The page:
Housing aid bill faces veto by President Bush
Yahoo News/AP
May 9, 2008

WASHINGTON - Democrats' plans to help hundreds of thousands of homeowners struggling with rising subprime mortgage rates and plummeting house values could be sidetracked by President Bush's threatened veto and the backing of many congressional Republicans.

Opponents of the plan say more prudent homebuyers and renters shouldn't be called upon to bail out borrowers who gambled on ever-rising housing prices and lost.

"The American people don't want to make their neighbor's payment when they're having trouble making their own," said Rep. Randy Neugebauer, R-Texas.

The Democratic-controlled House on Thursday passed a homeowner rescue plan that would provide cheaper, government-backed mortgages to half a million debt-ridden borrowers and bolster an economy crippled by the housing crisis. The House approved the measure by a vote of 266-154, with 39 Republicans — mostly from areas suffering worst from housing woes — supporting it.

Defying veto threats, the House voted to let the Federal Housing Administration take on up to $300 billion in new mortgages so that financially strapped borrowers facing foreclosure could refinance.

The plan by Rep. Barney Frank, D-Mass., is the centerpiece of a broader package of bills approved Thursday that Democrats say will prevent more foreclosures and help homeowners and communities deal with the fallout from the mortgage crisis.

The measure is targeted at homeowners facing default, including many who owe more than their houses are worth.

For instance, a homeowner who owes $290,000 on a house now worth $225,000 could refinance into an FHA-backed loan if the mortgage holder was willing to take a loss of about 36 percent. The borrower's monthly mortgage payments would fall from $2,200 to about $1,200.

Loan holders would have an incentive to participate, proponents believe, since the alternative would be costly foreclosures, which can involve losses of 50 percent or more.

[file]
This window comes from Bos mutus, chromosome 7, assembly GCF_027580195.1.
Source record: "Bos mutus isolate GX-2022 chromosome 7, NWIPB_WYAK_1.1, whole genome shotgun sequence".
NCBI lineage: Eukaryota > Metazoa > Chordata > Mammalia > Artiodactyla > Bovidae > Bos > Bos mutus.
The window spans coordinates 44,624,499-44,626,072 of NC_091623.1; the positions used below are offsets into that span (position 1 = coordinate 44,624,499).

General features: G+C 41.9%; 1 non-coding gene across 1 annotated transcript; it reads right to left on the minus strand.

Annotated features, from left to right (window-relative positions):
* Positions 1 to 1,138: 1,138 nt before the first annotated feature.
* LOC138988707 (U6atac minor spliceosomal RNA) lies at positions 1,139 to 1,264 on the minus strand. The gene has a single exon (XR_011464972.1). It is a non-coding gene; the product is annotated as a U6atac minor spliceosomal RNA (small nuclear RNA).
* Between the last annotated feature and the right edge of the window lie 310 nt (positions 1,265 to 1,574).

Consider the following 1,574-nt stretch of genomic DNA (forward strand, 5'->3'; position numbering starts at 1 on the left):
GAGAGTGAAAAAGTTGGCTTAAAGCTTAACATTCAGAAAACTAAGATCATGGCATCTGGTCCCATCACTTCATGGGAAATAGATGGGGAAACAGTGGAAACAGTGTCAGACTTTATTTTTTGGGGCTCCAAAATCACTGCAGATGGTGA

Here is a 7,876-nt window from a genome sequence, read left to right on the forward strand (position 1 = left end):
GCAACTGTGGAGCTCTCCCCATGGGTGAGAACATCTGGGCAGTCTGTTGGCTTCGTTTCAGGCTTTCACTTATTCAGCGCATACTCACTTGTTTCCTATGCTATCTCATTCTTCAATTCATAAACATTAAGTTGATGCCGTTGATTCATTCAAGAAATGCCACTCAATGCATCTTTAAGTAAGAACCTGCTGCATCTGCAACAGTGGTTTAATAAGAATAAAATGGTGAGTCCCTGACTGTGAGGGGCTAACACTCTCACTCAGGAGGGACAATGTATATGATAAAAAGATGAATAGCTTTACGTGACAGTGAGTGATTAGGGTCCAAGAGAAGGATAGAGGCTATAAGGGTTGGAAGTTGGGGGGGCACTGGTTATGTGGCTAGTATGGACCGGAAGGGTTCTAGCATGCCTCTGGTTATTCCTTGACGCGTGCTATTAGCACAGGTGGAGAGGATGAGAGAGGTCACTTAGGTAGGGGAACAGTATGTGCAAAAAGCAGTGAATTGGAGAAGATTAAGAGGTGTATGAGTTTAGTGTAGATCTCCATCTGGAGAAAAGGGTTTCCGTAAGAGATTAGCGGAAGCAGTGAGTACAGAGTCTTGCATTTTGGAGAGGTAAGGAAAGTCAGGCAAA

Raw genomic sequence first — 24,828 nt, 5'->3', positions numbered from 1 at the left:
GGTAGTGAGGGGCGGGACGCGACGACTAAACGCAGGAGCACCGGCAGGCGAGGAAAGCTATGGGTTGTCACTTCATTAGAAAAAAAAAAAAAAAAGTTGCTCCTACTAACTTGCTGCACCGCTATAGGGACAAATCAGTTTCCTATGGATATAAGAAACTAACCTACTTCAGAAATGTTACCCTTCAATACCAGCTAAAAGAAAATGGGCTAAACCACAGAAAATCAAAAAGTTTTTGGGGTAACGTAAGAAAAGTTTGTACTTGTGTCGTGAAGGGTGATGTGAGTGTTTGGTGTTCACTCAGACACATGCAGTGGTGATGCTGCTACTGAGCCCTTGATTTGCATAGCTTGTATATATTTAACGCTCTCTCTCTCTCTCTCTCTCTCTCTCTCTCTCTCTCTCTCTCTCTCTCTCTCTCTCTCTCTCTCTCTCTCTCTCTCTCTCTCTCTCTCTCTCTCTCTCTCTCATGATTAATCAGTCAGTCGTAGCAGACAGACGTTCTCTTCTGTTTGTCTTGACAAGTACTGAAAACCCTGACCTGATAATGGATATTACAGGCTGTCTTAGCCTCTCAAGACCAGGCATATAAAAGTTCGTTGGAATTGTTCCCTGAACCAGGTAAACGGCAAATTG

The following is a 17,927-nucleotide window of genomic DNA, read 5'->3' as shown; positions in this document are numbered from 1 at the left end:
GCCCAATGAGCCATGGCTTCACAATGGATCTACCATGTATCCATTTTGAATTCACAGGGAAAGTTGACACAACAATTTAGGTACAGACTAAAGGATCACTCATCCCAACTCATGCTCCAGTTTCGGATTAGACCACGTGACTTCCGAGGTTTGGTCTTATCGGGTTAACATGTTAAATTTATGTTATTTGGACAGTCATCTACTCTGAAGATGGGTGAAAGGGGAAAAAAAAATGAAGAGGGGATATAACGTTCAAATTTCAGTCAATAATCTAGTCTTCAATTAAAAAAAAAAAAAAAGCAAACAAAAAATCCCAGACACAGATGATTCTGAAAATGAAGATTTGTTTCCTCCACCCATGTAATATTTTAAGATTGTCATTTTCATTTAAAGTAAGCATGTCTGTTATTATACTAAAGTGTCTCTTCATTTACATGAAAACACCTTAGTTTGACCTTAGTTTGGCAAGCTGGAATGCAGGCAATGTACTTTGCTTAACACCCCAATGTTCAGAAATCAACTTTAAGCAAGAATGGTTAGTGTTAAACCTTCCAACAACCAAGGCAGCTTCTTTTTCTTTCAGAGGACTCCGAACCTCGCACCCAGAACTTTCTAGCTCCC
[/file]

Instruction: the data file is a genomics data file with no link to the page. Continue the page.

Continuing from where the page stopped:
Supporters hope the package — which awaits action in the Senate — will serve as the basis for a broad bipartisan housing compromise that could satisfy both parties' keen appetite for delivering election-year aid to anxious constituents.

But Bush's veto warnings, backed by staunch GOP opposition, are clouding its prospects.

"House Democrats passed bills that they know will never become law. Most Americans understand that we shouldn't create a taxpayer-funded bailout for lenders and speculators," said Tony Fratto, a White House spokesman.

Under Frank's plan, homeowners currently considered too risky to qualify could refinance into FHA-backed loans if their lenders agreed to take substantial losses on the original mortgages. Borrowers would have to show they could afford to make payments on the new loans. They would have to share with FHA at least half of their proceeds if they profited from selling or refinancing again.

The plan is projected to cost $2.7 billion over the next five years.

The House on Thursday also passed, 239-188, a bill to send $15 billion to states to buy and fix up foreclosed property. Bush has threatened to veto that measure also, contending it rewards the very lenders who helped caused the housing chaos and could act as an incentive for them to foreclose rather than find ways to help struggling borrowers stay in their homes.

The bills are H.R. 5818 and H.R. H830

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